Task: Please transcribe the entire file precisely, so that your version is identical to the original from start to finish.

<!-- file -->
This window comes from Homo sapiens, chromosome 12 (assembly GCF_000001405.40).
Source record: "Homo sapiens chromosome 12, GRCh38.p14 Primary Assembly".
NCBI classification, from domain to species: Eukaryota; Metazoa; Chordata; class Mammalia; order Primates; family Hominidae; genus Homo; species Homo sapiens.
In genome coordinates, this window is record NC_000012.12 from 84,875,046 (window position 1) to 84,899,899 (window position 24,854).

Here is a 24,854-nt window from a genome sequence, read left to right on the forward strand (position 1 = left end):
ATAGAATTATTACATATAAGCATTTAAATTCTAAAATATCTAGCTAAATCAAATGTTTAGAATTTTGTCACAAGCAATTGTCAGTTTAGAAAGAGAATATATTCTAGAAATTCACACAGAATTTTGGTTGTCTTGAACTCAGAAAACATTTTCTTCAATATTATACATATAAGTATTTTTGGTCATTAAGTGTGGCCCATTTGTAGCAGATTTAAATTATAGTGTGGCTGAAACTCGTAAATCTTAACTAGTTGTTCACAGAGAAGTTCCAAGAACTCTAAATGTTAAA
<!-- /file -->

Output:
This window comes from Homo sapiens, chromosome 12 (assembly GCF_000001405.40).
Source record: "Homo sapiens chromosome 12, GRCh38.p14 Primary Assembly".
NCBI classification, from domain to species: Eukaryota; Metazoa; Chordata; class Mammalia; order Primates; family Hominidae; genus Homo; species Homo sapiens.
In genome coordinates, this window is record NC_000012.12 from 84,875,046 (window position 1) to 84,899,899 (window position 24,854).

Here is a 24,854-nt window from a genome sequence, read left to right on the forward strand (position 1 = left end):
ATAGAATTATTACATATAAGCATTTAAATTCTAAAATATCTAGCTAAATCAAATGTTTAGAATTTTGTCACAAGCAATTGTCAGTTTAGAAAGAGAATATATTCTAGAAATTCACACAGAATTTTGGTTGTCTTGAACTCAGAAAACATTTTCTTCAATATTATACATATAAGTATTTTTGGTCATTAAGTGTGGCCCATTTGTAGCAGATTTAAATTATAGTGTGGCTGAAACTCGTAAATCTTAACTAGTTGTTCACAGAGAAGTTCCAAGAACTCTAAATGTTAAA